The original (upper left)
 and the first two variations.

As I reported when I posted in the 'classroom':
 I found this tricky.  I kept getting distracted by the **entire** shape being traced, and found it hard to isolate parts so I could either re-trace or alter them.  Still, I persisted.  The following is a series of 3 photos showing the original scissors (I chose my kitchen scissors because they seemed the most interesting) and two variations on the theme.  First, "original" plus #2 and #3...I rather liked #3 -- especially the "floral" centre.  

The original --
and the next two variations.
And my report in the 'classroom':
....[the] "original" plus #4 and #5...Both 'variations' are rather ugly, but #4 (bottom left) is workable.

And finally...

The original --
and the last two variations.

On these, I commented...
...For these, I started again and created a riff off the original (top/centre right); from there I created the tracing I like best (#8).  Again, I was drawn to create something floral...or maybe it's an attempt to depict the "Star in the East" that hung over the stable in Bethlehem...who knows?!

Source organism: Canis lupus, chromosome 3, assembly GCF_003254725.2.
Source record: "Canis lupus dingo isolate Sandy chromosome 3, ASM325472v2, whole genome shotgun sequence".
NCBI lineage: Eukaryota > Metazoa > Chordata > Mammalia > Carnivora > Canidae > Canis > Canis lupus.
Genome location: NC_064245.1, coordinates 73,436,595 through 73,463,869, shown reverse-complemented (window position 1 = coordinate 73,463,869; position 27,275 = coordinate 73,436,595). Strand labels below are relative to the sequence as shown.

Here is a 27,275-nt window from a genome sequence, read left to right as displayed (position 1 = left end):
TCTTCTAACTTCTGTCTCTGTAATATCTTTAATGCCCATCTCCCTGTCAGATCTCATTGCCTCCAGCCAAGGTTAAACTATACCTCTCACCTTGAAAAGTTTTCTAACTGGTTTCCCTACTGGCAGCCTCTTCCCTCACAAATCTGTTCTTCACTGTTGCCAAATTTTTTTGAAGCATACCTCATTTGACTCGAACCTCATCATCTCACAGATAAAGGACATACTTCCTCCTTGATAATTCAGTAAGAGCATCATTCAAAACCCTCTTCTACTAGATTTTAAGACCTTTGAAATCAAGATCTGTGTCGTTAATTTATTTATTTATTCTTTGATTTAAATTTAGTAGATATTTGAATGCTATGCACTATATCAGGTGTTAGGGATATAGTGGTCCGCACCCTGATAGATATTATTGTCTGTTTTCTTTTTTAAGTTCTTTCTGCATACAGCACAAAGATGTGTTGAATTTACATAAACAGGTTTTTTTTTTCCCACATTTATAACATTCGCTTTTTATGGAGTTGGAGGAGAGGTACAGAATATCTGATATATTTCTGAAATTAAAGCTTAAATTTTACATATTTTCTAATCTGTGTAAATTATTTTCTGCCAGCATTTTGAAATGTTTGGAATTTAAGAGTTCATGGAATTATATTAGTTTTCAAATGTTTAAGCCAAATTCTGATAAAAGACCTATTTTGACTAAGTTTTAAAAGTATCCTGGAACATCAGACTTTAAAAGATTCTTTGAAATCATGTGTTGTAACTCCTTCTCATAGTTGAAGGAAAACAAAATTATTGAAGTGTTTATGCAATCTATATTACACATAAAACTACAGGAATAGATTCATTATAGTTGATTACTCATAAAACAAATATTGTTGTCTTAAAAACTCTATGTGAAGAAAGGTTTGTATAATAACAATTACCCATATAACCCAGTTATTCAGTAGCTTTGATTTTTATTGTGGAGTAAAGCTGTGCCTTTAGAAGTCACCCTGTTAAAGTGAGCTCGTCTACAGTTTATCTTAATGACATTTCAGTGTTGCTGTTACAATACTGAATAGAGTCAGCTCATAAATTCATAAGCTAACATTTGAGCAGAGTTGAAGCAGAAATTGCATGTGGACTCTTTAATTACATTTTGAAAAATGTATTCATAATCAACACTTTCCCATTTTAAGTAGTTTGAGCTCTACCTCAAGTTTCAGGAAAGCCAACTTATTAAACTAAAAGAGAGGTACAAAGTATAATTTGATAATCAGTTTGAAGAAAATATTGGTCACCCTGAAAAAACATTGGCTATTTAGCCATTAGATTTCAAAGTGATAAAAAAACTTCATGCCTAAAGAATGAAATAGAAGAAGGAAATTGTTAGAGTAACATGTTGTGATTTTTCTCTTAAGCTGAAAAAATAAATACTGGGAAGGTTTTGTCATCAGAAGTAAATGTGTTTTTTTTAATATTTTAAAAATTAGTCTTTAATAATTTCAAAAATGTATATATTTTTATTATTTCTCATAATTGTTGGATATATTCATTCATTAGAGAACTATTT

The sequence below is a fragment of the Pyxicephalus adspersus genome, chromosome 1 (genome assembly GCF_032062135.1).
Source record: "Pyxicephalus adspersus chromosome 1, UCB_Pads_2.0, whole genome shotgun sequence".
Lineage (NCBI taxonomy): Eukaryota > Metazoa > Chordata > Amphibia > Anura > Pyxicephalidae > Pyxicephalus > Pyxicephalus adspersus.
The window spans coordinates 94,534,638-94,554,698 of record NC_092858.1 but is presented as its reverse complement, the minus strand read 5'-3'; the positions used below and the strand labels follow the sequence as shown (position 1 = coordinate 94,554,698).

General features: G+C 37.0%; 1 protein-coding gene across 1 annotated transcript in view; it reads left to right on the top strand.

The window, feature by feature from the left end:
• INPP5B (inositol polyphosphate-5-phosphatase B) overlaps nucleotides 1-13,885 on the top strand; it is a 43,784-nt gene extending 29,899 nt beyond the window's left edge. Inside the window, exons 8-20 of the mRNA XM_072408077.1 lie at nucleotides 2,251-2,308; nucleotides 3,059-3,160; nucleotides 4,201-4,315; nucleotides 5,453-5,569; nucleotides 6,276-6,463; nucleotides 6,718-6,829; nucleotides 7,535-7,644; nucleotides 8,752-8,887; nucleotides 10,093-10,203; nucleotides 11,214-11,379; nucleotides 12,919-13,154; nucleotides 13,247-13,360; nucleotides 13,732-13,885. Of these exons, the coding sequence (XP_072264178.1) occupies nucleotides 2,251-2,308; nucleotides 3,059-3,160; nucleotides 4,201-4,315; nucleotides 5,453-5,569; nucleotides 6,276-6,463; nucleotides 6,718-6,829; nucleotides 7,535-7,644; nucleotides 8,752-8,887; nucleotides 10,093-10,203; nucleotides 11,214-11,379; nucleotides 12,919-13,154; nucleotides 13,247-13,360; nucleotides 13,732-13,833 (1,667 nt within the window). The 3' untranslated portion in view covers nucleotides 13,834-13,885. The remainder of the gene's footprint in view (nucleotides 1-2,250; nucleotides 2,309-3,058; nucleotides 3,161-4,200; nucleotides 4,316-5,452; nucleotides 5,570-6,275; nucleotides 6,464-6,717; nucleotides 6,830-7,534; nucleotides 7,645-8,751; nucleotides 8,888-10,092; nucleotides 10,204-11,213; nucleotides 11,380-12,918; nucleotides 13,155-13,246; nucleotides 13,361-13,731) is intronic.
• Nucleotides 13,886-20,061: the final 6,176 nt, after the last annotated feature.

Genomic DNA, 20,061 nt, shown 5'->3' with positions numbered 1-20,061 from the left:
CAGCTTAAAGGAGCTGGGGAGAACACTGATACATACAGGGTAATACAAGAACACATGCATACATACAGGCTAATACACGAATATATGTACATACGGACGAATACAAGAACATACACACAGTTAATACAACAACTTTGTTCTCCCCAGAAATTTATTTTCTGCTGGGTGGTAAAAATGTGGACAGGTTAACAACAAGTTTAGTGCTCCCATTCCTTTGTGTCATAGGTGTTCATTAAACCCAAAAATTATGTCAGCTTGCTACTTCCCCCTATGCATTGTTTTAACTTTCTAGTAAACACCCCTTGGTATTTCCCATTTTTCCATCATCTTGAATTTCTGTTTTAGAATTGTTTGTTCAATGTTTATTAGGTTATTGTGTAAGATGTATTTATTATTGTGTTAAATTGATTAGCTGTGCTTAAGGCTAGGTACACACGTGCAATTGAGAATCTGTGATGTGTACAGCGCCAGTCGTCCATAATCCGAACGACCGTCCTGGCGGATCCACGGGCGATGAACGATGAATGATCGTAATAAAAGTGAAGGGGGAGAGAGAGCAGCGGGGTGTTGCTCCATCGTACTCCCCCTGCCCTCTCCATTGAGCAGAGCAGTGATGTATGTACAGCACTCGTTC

The last section of Exercise 4 had us taking 'elbows' and cropping some of the above doodles, scribbles, and tracings, as well as the chosen sample painting(s) we'd borrowed from the order to come up with "New View(s)" for further creating and abstracting.

For example...from my explorations into "Starry Night" -- a few items with potential, especially (or so I think) for hand-stitch:

I've yet to translate these into anything, but I think there's definitely some potential for developing these.

You can bet, however, that I'll be doing it with fabric and pins on my design wall, not with paper and tape!

Now, having been snowed in (again), I'm off to do some shovelling.  Once I return, I'm pouring a cuppa and heading off to Nina Marie's Off the Wall Friday, where this week, she too has been playing with her cropper!

Have a great rest of the weekend!

1 comment:

Jo Vandermey said...

You have been busy!
I took an online class from Lyric once and found I could not keep up with it in my busy life at the time. I start with good intentions.
I am not a good producer with on line classes. I need more discipline!
I admire how you can do the work...
You have some interesting pieces to develop. I look forward to seeing them.